Training by practice, training by doing, learning by observation, and learning through discovery and exploration is also called experimental learning. Education is regarded as important, and the opportunities of teaching efficacy, expertise, and positive pedagogical results are higher priorities than others. The concept of reflecting is about engaging the cognitive processes of evaluation and comprehension, reinforced by a constructivist learning paradigm. Analyzing specific events would create an abstract conceptualization without opening up questions.
Good lectures should form part of the curriculum of teachers, and the faculty should also involve its students actively “in the learning process through debate, engaging with teams, managing and applying outside of the classroom knowledge.” This method describes experiential learning, in which students engage in the information that has personal interests, needs or wishes. Skill education is not a new concept for school students.
Experiential Learning Principles
•Experience gained comes from carefully selected observations accompanied by reflection, critical analysis, and synthesis.
• Knowledge learning takes place at a time.
•Experience is designed so that participants are responsible for their program, their actions, and their outcomes.
•The participant actively responds to questions, study, discovery, interest, problems solved, obligation taken, the development and the construction of meaning during the whole of the experiential process of learning.
•Students are interested in their intellect, mental, personal, spirit and/or physical activity. It creates a feeling that the process of learning is real.
• The learning outcomes are individual and form the foundation of future learning and experience.
•Contacts are formed and nurtured: students to themselves, students to others and students to the whole world. The teacher and the student encounter success, disappointment, adventure, challenges, and uncertainty, as it is impossible to fully predict the results of the experience.
•Exploring and questioning their own principles is open to students and teachers.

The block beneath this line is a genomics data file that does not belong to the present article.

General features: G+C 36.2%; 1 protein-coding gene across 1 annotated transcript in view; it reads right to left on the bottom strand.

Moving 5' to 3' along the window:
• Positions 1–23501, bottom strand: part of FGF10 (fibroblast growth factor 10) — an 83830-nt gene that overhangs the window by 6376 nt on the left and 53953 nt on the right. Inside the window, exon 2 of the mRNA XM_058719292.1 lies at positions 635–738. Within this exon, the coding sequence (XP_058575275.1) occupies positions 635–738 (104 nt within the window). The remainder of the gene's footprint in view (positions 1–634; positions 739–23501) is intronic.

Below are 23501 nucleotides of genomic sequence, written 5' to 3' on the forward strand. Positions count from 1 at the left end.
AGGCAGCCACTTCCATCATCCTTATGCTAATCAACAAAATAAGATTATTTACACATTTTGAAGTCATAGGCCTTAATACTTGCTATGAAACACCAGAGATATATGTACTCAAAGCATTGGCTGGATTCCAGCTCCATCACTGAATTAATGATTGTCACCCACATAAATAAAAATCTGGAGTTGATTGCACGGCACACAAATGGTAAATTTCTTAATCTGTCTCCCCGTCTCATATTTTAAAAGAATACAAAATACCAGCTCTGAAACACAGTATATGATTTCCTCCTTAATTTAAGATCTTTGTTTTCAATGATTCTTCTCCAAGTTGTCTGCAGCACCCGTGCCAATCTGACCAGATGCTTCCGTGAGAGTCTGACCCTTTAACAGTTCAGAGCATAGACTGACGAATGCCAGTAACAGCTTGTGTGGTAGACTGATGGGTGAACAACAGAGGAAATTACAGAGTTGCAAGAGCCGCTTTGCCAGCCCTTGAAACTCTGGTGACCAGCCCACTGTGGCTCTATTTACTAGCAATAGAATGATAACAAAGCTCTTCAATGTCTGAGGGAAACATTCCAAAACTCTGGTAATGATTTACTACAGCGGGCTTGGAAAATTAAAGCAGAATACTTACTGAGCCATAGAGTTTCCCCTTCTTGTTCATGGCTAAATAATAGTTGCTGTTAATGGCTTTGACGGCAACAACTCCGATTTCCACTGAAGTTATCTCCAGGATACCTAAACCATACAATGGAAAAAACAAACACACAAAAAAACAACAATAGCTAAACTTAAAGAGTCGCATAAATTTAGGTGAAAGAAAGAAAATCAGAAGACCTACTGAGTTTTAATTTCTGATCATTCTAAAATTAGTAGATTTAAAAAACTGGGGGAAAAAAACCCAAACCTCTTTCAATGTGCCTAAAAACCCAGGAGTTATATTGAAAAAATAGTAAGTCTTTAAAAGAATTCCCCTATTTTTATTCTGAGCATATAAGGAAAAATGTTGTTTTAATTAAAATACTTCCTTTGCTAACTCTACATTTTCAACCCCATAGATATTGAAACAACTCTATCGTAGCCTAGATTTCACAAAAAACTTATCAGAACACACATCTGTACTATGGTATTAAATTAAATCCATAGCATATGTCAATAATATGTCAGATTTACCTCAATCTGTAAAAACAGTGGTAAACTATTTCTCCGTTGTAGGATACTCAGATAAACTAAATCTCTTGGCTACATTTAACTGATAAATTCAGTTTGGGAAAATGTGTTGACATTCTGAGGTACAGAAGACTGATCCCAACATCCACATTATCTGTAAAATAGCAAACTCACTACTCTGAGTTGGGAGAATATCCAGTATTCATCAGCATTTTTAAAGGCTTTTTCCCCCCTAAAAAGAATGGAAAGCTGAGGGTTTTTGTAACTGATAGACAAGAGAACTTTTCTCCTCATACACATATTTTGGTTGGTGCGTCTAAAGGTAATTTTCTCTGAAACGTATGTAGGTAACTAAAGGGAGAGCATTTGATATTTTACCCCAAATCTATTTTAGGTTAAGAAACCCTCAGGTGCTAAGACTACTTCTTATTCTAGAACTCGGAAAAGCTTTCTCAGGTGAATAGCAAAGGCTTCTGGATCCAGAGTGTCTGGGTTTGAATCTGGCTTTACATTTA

•Essaying relevant skills, challenges, weakness, student support, physical and emotional security and learning facilitation are the main tasks of the instructors.
•The educator acknowledges and facilitates informal learning opportunities.
•The teachers have to be conscious of their preconceptions, judgments and ideas and how the students are influenced by these.
• The learning environment development includes the ability to learn from natural consequences, failures, and accomplishments.
This explains the steps involved in experiential learning;
Experiencing/Exploring: Students learn/discuss “doing” with little or no teacher assistance or do a hands-on mind practice. For example: making products or prototypes, playing roles, giving a speech, solving problems, playing the game. The learner learns from the experience rather than the sum or value of the experience is a key factor in experiential learning.
2. “What happened? Sharing / Reflecting?”Students must contact their colleagues with the findings, responses, and feedback. Students are also invited to talk to other peers about their personal experience, share their emotions and thoughts and talk about felt feelings. The sharing builds on what they have learned and compares it to previous experiences that are useful for future purposes.
3. “What is important?” Processing / Analysis” Students will explore the experience, evaluate it and comment on it. Reporting and evaluation of their experiences allow students to link up their experiences in the future. Students will also explore how the experience has been performed, how the experience has brought about subjects, difficulties, and challenges. Participants may explore how specific issues or problems have been resolved and how recurrent issues have been detected.
4. “So what?” generalization” Students should relate the experience to real-world examples, seek patterns and universal truths and define values of’ real life.’
5. Ask “What now?”Students apply in similar or different circumstances what they learned from their own experiences (and from past experiences and practices). Students will also explore how to apply the newly learned system in other cases. Students explore how issues raised can improve and how more productive actions from what they know will evolve in future situations. Every student should have a sense of ownership of what has been learned by the professor.